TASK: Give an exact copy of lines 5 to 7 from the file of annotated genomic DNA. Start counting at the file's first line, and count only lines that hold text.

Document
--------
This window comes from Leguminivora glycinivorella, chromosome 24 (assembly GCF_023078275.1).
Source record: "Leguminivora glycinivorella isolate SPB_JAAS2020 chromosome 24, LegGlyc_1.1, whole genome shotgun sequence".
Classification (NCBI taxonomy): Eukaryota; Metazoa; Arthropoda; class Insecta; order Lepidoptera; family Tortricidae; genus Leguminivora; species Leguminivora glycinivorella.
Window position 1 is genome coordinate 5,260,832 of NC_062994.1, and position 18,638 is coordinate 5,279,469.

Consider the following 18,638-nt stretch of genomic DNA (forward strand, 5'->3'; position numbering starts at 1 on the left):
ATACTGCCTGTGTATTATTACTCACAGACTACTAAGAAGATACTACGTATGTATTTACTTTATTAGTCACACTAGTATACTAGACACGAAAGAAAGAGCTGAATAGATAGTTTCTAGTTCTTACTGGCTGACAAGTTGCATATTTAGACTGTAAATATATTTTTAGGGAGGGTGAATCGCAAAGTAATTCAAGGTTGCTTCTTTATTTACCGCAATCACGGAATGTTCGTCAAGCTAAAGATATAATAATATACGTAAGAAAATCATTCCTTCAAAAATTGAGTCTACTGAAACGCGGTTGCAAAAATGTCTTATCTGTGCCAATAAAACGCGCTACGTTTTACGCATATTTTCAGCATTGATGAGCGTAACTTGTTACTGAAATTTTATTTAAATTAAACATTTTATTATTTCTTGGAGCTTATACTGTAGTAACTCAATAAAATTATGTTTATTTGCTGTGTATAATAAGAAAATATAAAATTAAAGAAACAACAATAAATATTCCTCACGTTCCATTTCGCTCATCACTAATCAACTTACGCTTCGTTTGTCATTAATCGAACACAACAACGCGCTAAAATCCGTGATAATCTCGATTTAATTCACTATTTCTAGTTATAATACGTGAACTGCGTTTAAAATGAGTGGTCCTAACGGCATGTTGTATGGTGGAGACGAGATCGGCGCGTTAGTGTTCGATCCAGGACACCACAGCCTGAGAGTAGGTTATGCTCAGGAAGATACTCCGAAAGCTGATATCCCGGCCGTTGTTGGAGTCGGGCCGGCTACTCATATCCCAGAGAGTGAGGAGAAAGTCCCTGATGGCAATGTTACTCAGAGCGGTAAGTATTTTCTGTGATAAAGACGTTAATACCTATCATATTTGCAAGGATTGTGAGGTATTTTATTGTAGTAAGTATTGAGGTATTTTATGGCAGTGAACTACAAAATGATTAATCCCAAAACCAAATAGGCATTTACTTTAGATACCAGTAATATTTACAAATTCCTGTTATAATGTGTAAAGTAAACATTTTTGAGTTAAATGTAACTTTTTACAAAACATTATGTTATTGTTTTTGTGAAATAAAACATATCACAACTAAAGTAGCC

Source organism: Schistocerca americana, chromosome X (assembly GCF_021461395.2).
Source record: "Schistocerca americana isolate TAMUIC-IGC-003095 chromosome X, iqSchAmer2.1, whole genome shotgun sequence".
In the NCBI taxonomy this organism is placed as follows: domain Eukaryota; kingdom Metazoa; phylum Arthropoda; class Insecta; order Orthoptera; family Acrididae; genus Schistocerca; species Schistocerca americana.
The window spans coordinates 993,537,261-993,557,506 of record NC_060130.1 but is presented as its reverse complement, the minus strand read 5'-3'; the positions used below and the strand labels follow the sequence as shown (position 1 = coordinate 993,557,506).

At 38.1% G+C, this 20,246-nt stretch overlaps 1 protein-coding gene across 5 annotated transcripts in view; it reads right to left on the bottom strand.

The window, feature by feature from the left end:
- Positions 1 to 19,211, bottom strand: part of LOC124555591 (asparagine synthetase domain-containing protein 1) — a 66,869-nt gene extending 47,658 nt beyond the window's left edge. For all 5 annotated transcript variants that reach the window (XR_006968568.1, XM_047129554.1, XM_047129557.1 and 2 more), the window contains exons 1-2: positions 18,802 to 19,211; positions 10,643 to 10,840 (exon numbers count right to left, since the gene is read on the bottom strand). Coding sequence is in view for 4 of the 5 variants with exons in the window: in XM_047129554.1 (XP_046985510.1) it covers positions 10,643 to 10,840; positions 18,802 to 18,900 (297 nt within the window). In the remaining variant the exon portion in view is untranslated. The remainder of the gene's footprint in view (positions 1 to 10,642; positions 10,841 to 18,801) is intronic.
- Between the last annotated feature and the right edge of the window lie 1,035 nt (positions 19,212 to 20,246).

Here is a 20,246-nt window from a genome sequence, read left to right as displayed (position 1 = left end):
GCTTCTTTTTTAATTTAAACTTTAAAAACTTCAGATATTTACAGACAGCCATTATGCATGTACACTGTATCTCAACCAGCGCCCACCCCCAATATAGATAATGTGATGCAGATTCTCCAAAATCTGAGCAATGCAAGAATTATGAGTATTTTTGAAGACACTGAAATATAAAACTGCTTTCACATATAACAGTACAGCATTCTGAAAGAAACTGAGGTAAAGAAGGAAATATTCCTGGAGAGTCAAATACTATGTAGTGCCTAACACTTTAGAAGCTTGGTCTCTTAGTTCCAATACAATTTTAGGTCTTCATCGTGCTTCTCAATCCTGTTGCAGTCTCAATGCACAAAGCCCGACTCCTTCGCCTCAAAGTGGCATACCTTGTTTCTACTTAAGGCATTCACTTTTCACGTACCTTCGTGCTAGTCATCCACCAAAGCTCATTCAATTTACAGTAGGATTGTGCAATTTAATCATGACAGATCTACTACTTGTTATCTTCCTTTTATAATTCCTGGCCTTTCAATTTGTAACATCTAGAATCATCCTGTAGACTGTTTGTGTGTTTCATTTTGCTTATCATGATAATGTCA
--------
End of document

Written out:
Consider the following 18,638-nt stretch of genomic DNA (forward strand, 5'->3'; position numbering starts at 1 on the left):
ATACTGCCTGTGTATTATTACTCACAGACTACTAAGAAGATACTACGTATGTATTTACTTTATTAGTCACACTAGTATACTAGACACGAAAGAAAGAGCTGAATAGATAGTTTCTAGTTCTTACTGGCTGACAAGTTGCATATTTAGACTGTAAATATATTTTTAGGGAGGGTGAATCGCAAAGTAATTCAAGGTTGCTTCTTTATTTACCGCAATCACGGAATGTTCGTCAAGCTAAAGATATAATAATATACGTAAGAAAATCATTCCTTCAAAAATTGAGTCTACTGAAACGCGGTTGCAAAAATGTCTTATCTGTGCCAATAAAACGCGCTACGTTTTACGCATATTTTCAGCATTGATGAGCGTAACTTGTTACTGAAATTTTATTTAAATTAAACATTTTATTATTTCTTGGAGCTTATACTGTAGTAACTCAATAAAATTATGTTTATTTGCTGTGTATAATAAGAAAATATAAAATTAAAGAAACAACAATAAATATTCCTCACGTTCCATTTCGCTCATCACTAATCAACTTACGCTTCGTTTGTCATTAATCGAACACAACAACGCGCTAAAATCCGTGATAATCTCGATTTAATTCACTATTTCTAGTTATAATACGTGAACTGCGTTTAAAATGAGTGGTCCTAACGGCATGTTGTATGGTGGAGACGAGATCGGCGCGTTAGTGTTCGATCCAGGACACCACAGCCTGAGAGTAGGTTATGCTCAGGAAGATACTCCGAAAGCTGATATCCCGGCCGTTGTTGGAGTCGGGCCGGCTACTCATATCCCAGAGAGTGAGGAGAAAGTCCCTGATGGCAATGTTACTCAGAGCGGTAAGTATTTTCTGTGATAAAGACGTTAATACCTATCATATTTGCAAGGATTGTGAGGTATTTTATTGTAGTAAGTATTGAGGTATTTTATGGCAGTGAACTACAAAATGATTAATCCCAAAACCAAATAGGCATTTACTTTAGATACCAGTAATATTTACAAATTCCTGTTATAATGTGTAAAGTAAACATTTTTGAGTTAAATGTAACTTTTTACAAAACATTATGTTATTGTTTTTGTGAAATAAAACATATCACAACTAAAGTAGCC

Source organism: Schistocerca americana, chromosome X (assembly GCF_021461395.2).